Take the First Step in Assessing Your Financial Situation

    Financial Situation
    Make a habit of assessing your financial situation regularly. Photo by rawpixel on Unsplash

    It starts with that uneasy feeling in the back of your mind that not everything is perfect. Then, you start feeling uneasy or anxious any time you see that bank statement, credit card statement, or your latest 401k or investment account update.

    In almost every situation, people will typically wait too long in order to take action, and by the time they finally do, it is because the problem has become as big as it has.  Whether you are wealthy or poor, financial anxiety is a real issue, and in most cases by the time you get together with a professional to seek help with your issues, or if you are tackling it yourself, it would be far better if you did it earlier, before it has gotten as bad as it has.

    Seek Tax Planning Advice

    Wealthy investors will not seek tax planning advice before making the investments, but will eventually panic after they get their tax documents and realize how much they will be overpaying.

    Deal with The Problem Early

    People, who struggle with debt, will typically let their problems become worse by ignoring their statements, ending up paying the massive default rates and late payment fees rather than come up with a plan for their debt.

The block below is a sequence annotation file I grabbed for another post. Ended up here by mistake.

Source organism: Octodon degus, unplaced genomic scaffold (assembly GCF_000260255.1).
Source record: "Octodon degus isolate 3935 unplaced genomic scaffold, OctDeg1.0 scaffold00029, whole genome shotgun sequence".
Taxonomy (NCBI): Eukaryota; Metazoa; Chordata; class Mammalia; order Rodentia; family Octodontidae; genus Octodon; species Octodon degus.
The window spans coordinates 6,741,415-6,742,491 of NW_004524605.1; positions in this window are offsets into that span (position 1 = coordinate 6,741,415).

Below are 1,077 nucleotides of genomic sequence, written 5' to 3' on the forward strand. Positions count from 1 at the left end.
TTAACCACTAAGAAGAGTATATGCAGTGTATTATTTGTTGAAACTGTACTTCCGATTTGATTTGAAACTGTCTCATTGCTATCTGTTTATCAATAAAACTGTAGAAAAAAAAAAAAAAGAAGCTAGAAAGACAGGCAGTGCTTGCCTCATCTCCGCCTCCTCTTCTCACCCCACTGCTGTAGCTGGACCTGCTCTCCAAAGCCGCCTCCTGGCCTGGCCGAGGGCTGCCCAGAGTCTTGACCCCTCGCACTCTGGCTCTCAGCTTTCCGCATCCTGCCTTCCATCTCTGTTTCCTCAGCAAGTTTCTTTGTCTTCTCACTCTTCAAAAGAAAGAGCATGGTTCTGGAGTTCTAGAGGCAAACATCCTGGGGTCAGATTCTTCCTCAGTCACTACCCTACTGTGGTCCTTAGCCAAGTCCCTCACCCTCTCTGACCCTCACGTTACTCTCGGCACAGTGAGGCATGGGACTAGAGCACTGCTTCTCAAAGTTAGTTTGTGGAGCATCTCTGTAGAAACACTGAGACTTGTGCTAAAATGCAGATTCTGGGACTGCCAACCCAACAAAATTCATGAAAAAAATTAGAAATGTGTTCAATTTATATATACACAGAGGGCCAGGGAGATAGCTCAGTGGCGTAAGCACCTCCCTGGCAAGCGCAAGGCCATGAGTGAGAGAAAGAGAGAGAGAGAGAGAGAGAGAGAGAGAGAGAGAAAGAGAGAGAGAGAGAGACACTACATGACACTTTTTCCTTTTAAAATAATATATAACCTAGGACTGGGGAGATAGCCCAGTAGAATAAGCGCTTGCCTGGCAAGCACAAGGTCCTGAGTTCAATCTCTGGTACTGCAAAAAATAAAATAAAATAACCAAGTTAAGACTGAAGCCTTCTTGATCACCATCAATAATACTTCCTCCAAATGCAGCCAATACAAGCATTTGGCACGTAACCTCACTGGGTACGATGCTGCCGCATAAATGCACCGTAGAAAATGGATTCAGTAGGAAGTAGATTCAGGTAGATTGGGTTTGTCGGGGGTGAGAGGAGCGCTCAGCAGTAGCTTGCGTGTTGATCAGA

Examine your debt situation  and recurring payments and come up with the plan. Debt consolidation might help, if you have to rely on credit card debt too heavily and interest rates are killing you.

    Never Too Early to Prepare for Retirement

    Finally, the one thing that will affect the majority of Americans is the lack of preparedness for retirement.

    Rather than making smaller changes with years before retirement, those people keep telling themselves they have plenty of time all the way until before their retirement date.

    By the time they meet with their retirement advisor, there is very little they would be able to do besides telling you to either reduce your retirement goals or work longer.

    YES, it takes inner courage to face yourself in the mirror and to take the first step, but overcoming that fear is well worth saving yourself from far worse problems in the future.

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